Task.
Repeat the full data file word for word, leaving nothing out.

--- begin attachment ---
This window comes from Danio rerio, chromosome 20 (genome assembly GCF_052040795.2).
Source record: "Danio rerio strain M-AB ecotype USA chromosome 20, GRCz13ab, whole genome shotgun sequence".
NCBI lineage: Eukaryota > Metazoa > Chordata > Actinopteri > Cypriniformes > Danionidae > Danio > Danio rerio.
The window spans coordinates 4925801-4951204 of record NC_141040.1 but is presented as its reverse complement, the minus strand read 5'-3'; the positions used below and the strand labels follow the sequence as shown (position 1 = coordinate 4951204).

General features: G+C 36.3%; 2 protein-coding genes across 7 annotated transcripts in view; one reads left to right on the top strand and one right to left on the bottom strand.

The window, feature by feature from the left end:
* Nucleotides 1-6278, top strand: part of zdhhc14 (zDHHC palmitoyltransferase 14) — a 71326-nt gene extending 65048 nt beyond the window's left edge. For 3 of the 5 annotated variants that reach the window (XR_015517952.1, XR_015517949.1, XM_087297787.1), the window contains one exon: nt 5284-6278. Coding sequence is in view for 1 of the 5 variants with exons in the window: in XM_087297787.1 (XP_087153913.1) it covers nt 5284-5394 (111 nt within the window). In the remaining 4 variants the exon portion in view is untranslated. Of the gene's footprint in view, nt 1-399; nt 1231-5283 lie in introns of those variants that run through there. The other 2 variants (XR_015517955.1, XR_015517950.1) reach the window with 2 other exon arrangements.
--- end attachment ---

This window comes from Danio rerio, chromosome 20 (genome assembly GCF_052040795.2).
Source record: "Danio rerio strain M-AB ecotype USA chromosome 20, GRCz13ab, whole genome shotgun sequence".
NCBI lineage: Eukaryota > Metazoa > Chordata > Actinopteri > Cypriniformes > Danionidae > Danio > Danio rerio.
The window spans coordinates 4925801-4951204 of record NC_141040.1 but is presented as its reverse complement, the minus strand read 5'-3'; the positions used below and the strand labels follow the sequence as shown (position 1 = coordinate 4951204).

General features: G+C 36.3%; 2 protein-coding genes across 7 annotated transcripts in view; one reads left to right on the top strand and one right to left on the bottom strand.

The window, feature by feature from the left end:
* Nucleotides 1-6278, top strand: part of zdhhc14 (zDHHC palmitoyltransferase 14) — a 71326-nt gene extending 65048 nt beyond the window's left edge. For 3 of the 5 annotated variants that reach the window (XR_015517952.1, XR_015517949.1, XM_087297787.1), the window contains one exon: nt 5284-6278. Coding sequence is in view for 1 of the 5 variants with exons in the window: in XM_087297787.1 (XP_087153913.1) it covers nt 5284-5394 (111 nt within the window). In the remaining 4 variants the exon portion in view is untranslated. Of the gene's footprint in view, nt 1-399; nt 1231-5283 lie in introns of those variants that run through there. The other 2 variants (XR_015517955.1, XR_015517950.1) reach the window with 2 other exon arrangements.